Featured image: Photo by Vane Nunes on Shutterstock. Edited in Affinity Designer.
4 for Now
First, I want to reiterate the points I made in What do White People Know About Race? Replacing a few terms, the concepts hold true: I don’t know what it’s like as a transgender person and I can only speak of what I’ve learned, through the lens of my own experiences.
But cis folks need to talk about trans issues [Instagram] so we can finally move past the “which bathroom do we make them use” conversations to the “how to build supports for trans folks into our systems and society” conversations.
Trans Awareness Week: What are we supposed to be aware of, anyway?
According to the 2015 U.S. Transgender Survey Report:
- 48% of transgender folks were denied equal treatment, harassed, or assaulted in the year prior to the survey, simply for being transgender.
- 47% have been sexually assaulted in their lifetimes.
- 54% have experienced some form of violence by an intimate partner.
- 29% of transgender people live in poverty, versus the US average of 12%.
- 1.4% live with HIV, versus the US average of 0.3%.
I may sound like a broken record, but race and ethnicity compound issues here, too. For the same bullet points above (respectively), the numbers jump to:
- 70% for Middle Eastern and multiracial transgender folks.
- 65% for Native American transgender people.
- 73% for Native trans folks.
- 43% for Latinx trans people.
- 6.7% for all Black transgender people and 19% for Black transgender women.
That looks bleak, but there’s been some good news [Twitter], too:
- Sarah McBride and Rachel Levine both made history as the first trans state senator and the first openly trans official confirmed by the US Senate, respectively.
- Elliot Page was the first trans man featured on the cover of Time magazine.
- Michaela Jaé was the first trans person to be nominated for an Emmy for a lead role (coming 7 years after Laverne Cox’s Emmy nomination for a guest role).
- And in international trans news: Tashnuva Anan is Bangladesh’s first trans news anchor, Argentina is requiring 1% of all public sector jobs go to trans folks, and trans women are being allowed to participate in more beauty pageants.
Awareness Alone Doesn’t Solve the Problem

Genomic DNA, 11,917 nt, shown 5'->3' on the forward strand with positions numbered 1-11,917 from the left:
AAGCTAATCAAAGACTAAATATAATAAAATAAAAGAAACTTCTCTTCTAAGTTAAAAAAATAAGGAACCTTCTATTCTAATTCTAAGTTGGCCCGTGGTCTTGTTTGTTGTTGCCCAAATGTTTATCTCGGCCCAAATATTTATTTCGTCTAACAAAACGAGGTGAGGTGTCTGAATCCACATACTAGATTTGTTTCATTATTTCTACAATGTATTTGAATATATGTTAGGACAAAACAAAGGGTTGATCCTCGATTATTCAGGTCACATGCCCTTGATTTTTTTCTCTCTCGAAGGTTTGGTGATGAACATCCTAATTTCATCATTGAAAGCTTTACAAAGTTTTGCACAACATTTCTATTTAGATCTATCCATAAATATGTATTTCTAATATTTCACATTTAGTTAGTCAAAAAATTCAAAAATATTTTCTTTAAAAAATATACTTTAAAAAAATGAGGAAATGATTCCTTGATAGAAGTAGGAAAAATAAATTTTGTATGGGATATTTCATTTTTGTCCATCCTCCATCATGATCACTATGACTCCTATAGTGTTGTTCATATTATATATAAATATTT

Don’t get me wrong, awareness is great. You can’t fix a problem (in this case, a lack of supports and an overabundance of bigotry for trans folks) without knowing it exists. But a solution requires action. So, what can we do?
I have some ideas below, but first I want to take a moment to acknowledge November 20, the annual Transgender Day of Remembrance, honoring the trans folks who lost their lives to anti-trans violence. (2021 has been the worst year on record.) I encourage you to attend a vigil, watch the documentary DISCLOSURE (I don’t have Netflix, but GLAAD recommends it), express love and gratitude to the trans people in your life, and/or jump right into the list below.
4 for Later
- We all already use pronouns. (Don’t believe me? Try going a day without saying he, she, they, it, you, or we.) It costs nothing to use a person’s correct pronouns. Check out this 2-page Pronoun Guide (it’s also available en Español).
- If you’re cis, be aware of the privilege we hold (this list of 30+ Examples of Cisgender Privileges by Sam Killermann is a good place to start). Consider how you can use that privilege to help trans people.
- Listen to trans folks. They know better than us cis folks what is and isn’t helpful or supportive. For example, here’s a Twitter thread from Alex Petrovnia with information and action steps. Read trans authors. Keep an eye on Transgender Media Portal for an upcoming database of transgender filmmakers and their movies.
- Check out this Guide to Being a Good Ally for more tips on how best to show up for trans folks.